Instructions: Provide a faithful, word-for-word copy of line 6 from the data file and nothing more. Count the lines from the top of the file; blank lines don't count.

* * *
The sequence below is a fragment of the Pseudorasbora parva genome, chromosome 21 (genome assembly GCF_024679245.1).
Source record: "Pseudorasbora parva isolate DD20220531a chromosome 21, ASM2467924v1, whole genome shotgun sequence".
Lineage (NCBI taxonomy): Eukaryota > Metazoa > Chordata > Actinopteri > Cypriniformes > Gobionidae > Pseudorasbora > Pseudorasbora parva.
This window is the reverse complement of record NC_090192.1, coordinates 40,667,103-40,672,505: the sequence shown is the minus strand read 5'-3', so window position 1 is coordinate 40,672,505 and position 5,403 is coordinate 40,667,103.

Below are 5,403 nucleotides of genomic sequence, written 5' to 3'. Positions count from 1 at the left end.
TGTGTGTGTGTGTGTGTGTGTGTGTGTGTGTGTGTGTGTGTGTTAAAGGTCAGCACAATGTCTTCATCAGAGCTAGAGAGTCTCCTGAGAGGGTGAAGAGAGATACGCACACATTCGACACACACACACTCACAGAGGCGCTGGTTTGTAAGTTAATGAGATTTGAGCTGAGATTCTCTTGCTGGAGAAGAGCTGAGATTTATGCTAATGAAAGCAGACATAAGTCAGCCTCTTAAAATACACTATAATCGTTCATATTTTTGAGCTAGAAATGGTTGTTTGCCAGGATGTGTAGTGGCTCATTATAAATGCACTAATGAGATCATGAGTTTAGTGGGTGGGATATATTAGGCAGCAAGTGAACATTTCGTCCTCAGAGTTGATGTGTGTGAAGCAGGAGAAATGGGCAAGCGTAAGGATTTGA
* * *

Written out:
TGTGTGTGTGTGTGTGTGTGTGTGTGTGTGTGTGTGTGTGTGTTAAAGGTCAGCACAATGTCTTCATCAGAGCTAGAGAGTCTCCTGAGAGGGTGAAGAGAGATACGCACACATTCGACACACACACACTCACAGAGGCGCTGGTTTGTAAGTTAATGAGATTTGAGCTGAGATTCTCTTGCTGGAGAAGAGCTGAGATTTATGCTAATGAAAGCAGACATAAGTCAGCCTCTTAAAATACACTATAATCGTTCATATTTTTGAGCTAGAAATGGTTGTTTGCCAGGATGTGTAGTGGCTCATTATAAATGCACTAATGAGATCATGAGTTTAGTGGGTGGGATATATTAGGCAGCAAGTGAACATTTCGTCCTCAGAGTTGATGTGTGTGAAGCAGGAGAAATGGGCAAGCGTAAGGATTTGA